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Department of Computer Science

Technical Services and Support

Scheduler for GPU jobs

We have a set of machines intended for GPU jobs and jobs that take large memory. Usage is coordinated by a scheduler, using the Slurm scheduling system. The systems are on iLab1.cs.rutgers.edu – iLab4.cs.rutgers.edu and  rLab1.cs.rutgers.edurLab4.cs.rutgers.edu with a total of 64 high-end GPUs – 32 RTX A4000, 24 GeForce GTX 1080 TI and 8 Nvidia TITAN X.

It doesn’t matter which system you log into. The scheduler will put your job on a system with free resources. The scheduler tries to give each user a fair share of the system. It also gives priority to jobs that are shorter or use fewer GPUs. If the resources are available, you may run several jobs, up to its individual limit, at the same time.

With slurm, the Limitation Enforced on CS Linux Machines for long job and memory do not apply to jobs scheduled via sbatch or srun. You tell the scheduler how many GPUs (up to 4), how much memory you need (default to 80GB and up to about 1TB) and how long your job will last (up to 7 days), It enforces the limits. 


Getting Started

You can use slurm job scheduler in interactive and batch mode. Each one has its own pros and cons.

Interactive Session

Interactive session must be run of a command line or a terminal.

    • The simplest approach to using it, is to ask for an interactive session. Type

srun -G 4 --pty /bin/bash

-G indicates how many GPUs you want. Currently you can get anything from 1 to 4. If GPUs are available, you’ll get them. Note that you may end up on a different computer from where you typed the srun command, depending upon where there are free GPUs.

    • If no GPU is free, you have two options. One is to wait until one is free. Try:

srun --mail-type=BEGIN -G 4 --pty /bin/bash

You’ll get email when GPUs are available. Make sure you use your reservation as soon as possible, as slurm will remove your job if you don’t actually use GPUs within 24 hours.

    • If you want to see how many people are waiting, use the squeue command. Note that this command will show both people waiting and jobs currently running.
    • The session won’t necessarily be on the same computer as the one you typed srun on. It will be like you did ssh to that computer. To check the computer you’re actually on, type hostname.
    • If you need to use graphics, find out which computer your session is on. Use weblogin.cs.rutgers.edu or Windows RemoteDesktop client to start a graphical session on that computer. In a terminal window in this session type echo $DISPLAY. Now in the initial shell  you got from the srun command, type export DISPLAY=xxx where xxx is whatever the echo command showed, probably something like :10.0. Now anything you run from that shell will be displayed in the graphics window.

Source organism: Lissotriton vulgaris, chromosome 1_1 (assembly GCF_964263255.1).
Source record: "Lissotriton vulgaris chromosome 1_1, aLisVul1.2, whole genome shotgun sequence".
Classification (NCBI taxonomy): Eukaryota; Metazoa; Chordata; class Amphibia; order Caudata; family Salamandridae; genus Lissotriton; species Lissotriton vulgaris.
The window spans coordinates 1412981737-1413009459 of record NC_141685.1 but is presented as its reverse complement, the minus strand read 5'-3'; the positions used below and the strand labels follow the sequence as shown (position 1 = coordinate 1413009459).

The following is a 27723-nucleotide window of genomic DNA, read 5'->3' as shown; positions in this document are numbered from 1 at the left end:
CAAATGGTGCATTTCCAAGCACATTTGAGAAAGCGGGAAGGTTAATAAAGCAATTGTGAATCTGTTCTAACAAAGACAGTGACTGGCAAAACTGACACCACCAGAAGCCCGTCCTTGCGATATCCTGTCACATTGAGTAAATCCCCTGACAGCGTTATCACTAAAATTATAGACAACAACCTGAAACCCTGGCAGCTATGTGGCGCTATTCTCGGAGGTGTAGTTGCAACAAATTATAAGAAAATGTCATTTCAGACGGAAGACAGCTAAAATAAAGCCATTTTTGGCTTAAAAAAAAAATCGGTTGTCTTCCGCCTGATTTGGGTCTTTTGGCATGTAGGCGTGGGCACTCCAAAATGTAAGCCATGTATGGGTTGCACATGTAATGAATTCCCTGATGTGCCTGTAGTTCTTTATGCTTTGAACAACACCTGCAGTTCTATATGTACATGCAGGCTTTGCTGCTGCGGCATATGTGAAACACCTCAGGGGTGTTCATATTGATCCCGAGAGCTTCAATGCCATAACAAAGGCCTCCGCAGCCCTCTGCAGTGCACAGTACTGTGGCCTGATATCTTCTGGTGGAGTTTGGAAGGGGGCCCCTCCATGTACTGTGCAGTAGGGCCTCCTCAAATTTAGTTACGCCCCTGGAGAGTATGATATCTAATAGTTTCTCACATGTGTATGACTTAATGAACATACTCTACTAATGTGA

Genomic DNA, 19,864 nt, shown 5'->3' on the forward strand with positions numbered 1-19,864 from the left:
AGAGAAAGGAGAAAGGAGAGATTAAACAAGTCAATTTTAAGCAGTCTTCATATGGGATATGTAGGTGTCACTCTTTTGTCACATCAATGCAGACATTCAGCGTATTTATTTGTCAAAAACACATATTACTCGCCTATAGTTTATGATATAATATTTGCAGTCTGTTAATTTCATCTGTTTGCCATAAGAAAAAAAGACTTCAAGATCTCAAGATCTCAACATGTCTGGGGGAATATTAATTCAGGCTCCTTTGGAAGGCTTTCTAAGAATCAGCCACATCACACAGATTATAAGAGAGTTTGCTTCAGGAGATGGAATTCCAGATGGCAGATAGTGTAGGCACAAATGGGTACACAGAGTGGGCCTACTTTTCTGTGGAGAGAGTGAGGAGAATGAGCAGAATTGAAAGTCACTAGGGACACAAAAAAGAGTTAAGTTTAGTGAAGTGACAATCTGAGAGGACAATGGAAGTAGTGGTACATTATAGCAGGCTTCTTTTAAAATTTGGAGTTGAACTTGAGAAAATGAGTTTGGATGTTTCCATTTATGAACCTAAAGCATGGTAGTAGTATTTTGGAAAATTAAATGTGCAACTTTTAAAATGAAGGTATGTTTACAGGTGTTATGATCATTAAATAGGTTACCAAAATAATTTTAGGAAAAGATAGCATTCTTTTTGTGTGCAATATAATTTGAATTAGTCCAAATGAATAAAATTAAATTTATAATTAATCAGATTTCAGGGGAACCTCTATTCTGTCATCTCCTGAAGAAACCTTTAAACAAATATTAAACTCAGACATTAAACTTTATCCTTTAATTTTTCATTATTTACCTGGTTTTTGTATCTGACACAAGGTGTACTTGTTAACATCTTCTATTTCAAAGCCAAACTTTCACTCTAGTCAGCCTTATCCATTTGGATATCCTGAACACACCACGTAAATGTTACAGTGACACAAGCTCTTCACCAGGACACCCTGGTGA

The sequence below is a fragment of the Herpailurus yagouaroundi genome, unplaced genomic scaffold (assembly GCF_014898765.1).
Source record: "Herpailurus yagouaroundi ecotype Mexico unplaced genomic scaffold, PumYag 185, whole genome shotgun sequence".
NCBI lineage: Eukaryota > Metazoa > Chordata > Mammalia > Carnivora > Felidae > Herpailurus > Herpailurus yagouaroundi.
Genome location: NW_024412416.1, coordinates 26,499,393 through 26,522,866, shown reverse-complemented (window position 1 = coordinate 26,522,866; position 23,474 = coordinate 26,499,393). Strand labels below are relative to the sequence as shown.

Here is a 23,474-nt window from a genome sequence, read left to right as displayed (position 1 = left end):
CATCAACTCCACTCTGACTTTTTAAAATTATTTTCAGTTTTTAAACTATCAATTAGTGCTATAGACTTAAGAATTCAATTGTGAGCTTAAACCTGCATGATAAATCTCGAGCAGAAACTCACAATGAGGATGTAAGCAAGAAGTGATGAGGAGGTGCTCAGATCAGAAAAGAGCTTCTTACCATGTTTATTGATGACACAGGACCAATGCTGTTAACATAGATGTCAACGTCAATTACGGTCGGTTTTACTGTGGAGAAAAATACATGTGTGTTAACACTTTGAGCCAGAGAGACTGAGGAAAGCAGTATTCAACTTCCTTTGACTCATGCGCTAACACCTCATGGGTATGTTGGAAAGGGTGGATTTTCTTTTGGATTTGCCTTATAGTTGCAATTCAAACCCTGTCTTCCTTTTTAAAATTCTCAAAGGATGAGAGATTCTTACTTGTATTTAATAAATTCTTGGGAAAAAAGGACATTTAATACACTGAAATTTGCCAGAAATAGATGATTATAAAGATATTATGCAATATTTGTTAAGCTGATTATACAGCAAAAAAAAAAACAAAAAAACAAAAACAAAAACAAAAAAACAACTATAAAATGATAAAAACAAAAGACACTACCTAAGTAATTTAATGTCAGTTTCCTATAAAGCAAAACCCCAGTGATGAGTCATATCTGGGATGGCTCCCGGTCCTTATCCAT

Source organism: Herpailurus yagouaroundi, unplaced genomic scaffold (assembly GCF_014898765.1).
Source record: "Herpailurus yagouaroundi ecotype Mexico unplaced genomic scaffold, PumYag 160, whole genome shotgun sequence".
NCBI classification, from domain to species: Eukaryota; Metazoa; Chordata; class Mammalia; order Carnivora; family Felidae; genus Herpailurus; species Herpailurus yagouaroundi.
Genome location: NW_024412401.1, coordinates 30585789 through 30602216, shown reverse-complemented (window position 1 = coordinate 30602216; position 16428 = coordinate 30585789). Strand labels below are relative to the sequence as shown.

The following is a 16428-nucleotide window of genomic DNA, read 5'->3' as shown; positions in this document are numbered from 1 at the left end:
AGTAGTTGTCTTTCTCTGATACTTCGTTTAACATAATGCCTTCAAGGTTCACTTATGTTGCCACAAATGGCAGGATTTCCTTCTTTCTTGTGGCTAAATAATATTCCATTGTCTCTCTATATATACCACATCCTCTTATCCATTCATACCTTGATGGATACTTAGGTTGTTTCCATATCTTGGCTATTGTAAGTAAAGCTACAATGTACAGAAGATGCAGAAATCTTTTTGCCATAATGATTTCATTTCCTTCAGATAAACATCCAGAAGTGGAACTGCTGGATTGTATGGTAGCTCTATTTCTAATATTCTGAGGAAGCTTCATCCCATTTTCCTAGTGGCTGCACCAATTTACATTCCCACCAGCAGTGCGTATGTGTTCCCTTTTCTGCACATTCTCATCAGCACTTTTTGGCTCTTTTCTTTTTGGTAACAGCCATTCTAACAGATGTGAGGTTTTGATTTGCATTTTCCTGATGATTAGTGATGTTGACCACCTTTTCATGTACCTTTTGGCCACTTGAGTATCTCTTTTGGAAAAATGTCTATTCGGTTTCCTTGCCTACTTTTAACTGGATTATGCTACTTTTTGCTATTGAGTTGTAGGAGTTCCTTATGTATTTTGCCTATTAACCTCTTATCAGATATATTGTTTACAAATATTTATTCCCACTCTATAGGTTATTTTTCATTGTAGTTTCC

• If you find it confusing to have the command line on one computer and the display on the other, you can type gnome-terminal in the initial shell. That will give you a window in the graphical session, with access to the GPUs
Batch Mode (Recommended)

Batch mode requires you to put your commands in a file and run it as a batch job. Once submitted, your job will start as soon as GPUs are available:

    • Put the commands you want to execute in a file, e.g. myJob
    • Submit the job using sbatch -G 4 myJob, where the number after -G is the number of GPUs you want. (See below for large-memory jobs.)
    • You can see what jobs are running using the command squeue
    • You can cancel a job using scancel NNN, where NNN is the job number shown in squeue.
    • If there are a lot of jobs in the queue, you might want to test your job to make sure you haven’t made a mistake in the file. You can use sbatch myJob, i.e. without -G. However please cancel the job once you verify that it starts properly. These systems should only be used for jobs that use GPUs

What goes in your batch file

The file you submit with sbatch must contain every command you need to execute your program.

    • Remember, it may run on a different computer. It needs all the commands you’d have to type after logging in to get to the point where you can run.
    • It must begin with #!/bin/bash. We recommend using #!/bin/bash -l  (That’s a lowercase L, not a one.) That will cause it to read your .bash_profile, etc.
    • At a minimum it needs a cd to get to the directory with your files.
    • If you’re using python in an anaconda environment it needs “activate” for that environment.